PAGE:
We’re finally learning how incoming freshmen have handled their first year as college students now that the Fall 2020 semester has ended. In short: It’s not looking good for universities.
Perhaps the best summary of what’s happened can be found in NPR’s recent report on the stunning phenomena we’re witnessing, thanks to data from the National Student Clearinghouse and its research center:
- Total undergraduate enrollment fell by 3.9% compared to Fall 2019
- Same-year high school graduates who enrolled in college is down by 21.7%
- A near 33% decline of high-poverty high school graduates attending college
College enrollment nationwide had already fallen 11% from 2011 to 2019, but the declines we see are even more drastic than previous years. What we have here is a cautionary tale for higher education.
To an extent, we find these results to be good. Prospective students should be skeptical about higher education institutions that charge exorbitant tuition rates they don’t have to charge, provide outdated curricula with obsolete pedagogy, and do little-to-nothing to prepare them for a meaningful life and career.
Look no further than Brian Williams, the 2020 high school graduate NPR interviewed, for an example of these concerns, “We had no money for [college], and I’m not trying to go into debt and pay that for the rest of my life.”
But we hope these characteristics aren’t hastily generalized to all universities. There is no reason for education leaders to sit by while letting the system fall in on itself.
Focusing on what students need – and want
It’s no secret that the result of the pandemic response has led to universities cutting frills that were less about preparing students for a life of meaning and more about marketing frills, from sports stadiums to luxurious dorms.
But NPR reports that they’re also cutting faculty and entire departments. When a university has to tighten its belt and strap down, why would it need to permanently cut entire majors? It seems plausible that it’s because such programs weren’t serving their students’ needs.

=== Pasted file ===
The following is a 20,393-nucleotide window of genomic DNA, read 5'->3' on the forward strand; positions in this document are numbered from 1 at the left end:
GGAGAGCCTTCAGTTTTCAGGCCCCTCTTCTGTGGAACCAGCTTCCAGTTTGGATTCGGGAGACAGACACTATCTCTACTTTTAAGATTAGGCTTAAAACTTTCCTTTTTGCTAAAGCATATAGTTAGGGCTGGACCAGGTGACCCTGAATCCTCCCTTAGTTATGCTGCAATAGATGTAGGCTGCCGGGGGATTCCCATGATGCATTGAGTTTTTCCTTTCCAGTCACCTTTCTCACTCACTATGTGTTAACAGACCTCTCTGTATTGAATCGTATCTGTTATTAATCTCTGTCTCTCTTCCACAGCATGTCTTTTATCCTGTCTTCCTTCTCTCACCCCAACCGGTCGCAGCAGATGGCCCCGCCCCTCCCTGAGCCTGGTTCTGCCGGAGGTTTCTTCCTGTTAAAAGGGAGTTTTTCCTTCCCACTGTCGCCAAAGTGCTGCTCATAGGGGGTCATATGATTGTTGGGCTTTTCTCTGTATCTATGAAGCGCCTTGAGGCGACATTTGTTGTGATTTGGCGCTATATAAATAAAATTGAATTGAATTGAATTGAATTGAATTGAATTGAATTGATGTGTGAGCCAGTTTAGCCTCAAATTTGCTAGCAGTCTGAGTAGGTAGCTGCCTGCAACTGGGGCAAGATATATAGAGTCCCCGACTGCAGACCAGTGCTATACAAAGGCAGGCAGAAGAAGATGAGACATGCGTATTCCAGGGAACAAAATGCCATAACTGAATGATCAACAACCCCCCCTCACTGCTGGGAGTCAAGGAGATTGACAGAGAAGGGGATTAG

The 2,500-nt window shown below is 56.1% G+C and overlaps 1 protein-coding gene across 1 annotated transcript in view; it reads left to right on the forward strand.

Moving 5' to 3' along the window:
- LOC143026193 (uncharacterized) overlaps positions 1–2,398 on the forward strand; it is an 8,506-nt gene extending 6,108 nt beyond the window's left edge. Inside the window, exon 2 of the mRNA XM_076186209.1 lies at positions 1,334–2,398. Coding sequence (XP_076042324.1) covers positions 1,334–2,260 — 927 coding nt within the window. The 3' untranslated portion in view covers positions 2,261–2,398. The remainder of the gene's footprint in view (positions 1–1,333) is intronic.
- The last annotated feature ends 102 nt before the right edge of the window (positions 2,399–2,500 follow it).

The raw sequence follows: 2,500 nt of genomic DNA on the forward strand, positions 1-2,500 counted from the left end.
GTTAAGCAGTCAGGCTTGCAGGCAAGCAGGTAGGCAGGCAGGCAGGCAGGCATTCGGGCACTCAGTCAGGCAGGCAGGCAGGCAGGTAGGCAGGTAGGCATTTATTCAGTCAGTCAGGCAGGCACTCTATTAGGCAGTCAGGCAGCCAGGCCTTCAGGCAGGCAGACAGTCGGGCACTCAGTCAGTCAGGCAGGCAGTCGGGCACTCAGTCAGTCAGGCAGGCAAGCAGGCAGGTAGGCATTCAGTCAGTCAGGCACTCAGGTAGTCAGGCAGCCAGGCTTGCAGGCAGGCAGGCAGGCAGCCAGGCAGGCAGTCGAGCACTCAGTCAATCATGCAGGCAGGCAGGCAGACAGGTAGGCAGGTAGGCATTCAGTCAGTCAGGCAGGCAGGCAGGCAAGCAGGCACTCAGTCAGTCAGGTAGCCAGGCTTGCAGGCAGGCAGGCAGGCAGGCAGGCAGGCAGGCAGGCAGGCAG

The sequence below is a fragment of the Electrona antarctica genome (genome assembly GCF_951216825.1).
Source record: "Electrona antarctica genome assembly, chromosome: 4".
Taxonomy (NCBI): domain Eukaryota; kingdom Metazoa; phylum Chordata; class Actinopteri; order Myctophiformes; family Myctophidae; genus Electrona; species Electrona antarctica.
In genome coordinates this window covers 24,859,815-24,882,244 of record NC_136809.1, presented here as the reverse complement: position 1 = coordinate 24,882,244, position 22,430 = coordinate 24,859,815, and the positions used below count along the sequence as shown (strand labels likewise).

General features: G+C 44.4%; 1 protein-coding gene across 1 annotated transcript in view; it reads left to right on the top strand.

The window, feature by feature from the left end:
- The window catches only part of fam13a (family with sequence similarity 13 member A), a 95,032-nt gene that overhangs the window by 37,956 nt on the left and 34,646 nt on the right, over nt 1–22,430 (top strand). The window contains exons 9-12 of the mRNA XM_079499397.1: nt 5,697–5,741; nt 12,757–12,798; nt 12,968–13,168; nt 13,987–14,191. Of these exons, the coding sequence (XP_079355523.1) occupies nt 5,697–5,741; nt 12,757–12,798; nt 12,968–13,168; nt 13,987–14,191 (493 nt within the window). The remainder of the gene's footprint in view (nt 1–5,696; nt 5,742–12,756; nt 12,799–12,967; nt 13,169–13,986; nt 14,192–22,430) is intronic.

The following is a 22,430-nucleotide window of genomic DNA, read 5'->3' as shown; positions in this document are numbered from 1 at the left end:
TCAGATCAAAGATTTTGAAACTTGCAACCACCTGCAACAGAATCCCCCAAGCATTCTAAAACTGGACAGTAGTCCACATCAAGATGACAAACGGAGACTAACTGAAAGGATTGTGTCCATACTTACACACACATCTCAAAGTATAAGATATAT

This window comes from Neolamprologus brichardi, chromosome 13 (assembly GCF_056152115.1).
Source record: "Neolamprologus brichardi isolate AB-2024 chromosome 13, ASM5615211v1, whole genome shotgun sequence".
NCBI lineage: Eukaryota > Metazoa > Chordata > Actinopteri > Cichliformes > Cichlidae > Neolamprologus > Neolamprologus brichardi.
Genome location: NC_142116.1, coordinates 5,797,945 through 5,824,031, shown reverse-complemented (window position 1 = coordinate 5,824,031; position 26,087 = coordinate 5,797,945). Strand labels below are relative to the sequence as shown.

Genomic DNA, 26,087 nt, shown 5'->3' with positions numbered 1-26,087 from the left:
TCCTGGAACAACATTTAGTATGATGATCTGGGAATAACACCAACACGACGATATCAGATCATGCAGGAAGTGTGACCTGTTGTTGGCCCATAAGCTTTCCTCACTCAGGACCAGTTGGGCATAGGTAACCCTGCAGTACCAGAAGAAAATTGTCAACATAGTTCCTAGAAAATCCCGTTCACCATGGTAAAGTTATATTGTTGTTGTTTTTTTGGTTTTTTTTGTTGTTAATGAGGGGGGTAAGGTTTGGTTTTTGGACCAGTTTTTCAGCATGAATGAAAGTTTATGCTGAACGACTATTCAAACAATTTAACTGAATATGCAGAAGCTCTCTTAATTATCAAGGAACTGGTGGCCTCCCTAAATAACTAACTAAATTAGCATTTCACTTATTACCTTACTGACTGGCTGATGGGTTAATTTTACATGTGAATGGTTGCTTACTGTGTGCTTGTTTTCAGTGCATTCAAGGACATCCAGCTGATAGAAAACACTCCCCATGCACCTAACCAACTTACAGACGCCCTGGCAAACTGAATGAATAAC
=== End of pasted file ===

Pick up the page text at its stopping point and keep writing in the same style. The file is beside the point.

What’s needed is a business-integrated program, something the Fairfax University of America is committed to.
We’re not offering cheap gimmicks to attract students and asking them to go into exorbitant amounts of debt. We’re offering a curriculum that’s been developed and reviewed by business experts – people who are looking to employ these students when they graduate. It’s a business-focused education that trusts students can receive the benefits of a more nuanced liberal arts education without being denied the opportunity to learn to be.
Essentially, we know they can learn to critically analyze and discover their identity and worldviews, and design a life of social impact and self-fulfillment, without needing to sacrifice practical, hard skills that will make them immediately and continually attractive to employers.
Whether explicitly stated or implicitly accepted, students want a degree so they can get a good career. They want to flourish and prosper, and universities have been failing at satisfying that most basic customer need.
Williams posed to NPR what is inherently a manifestation of this need, and is the question being asked by the incoming generation: Is college “really worth it?”
It can be. And at FXUA, it is.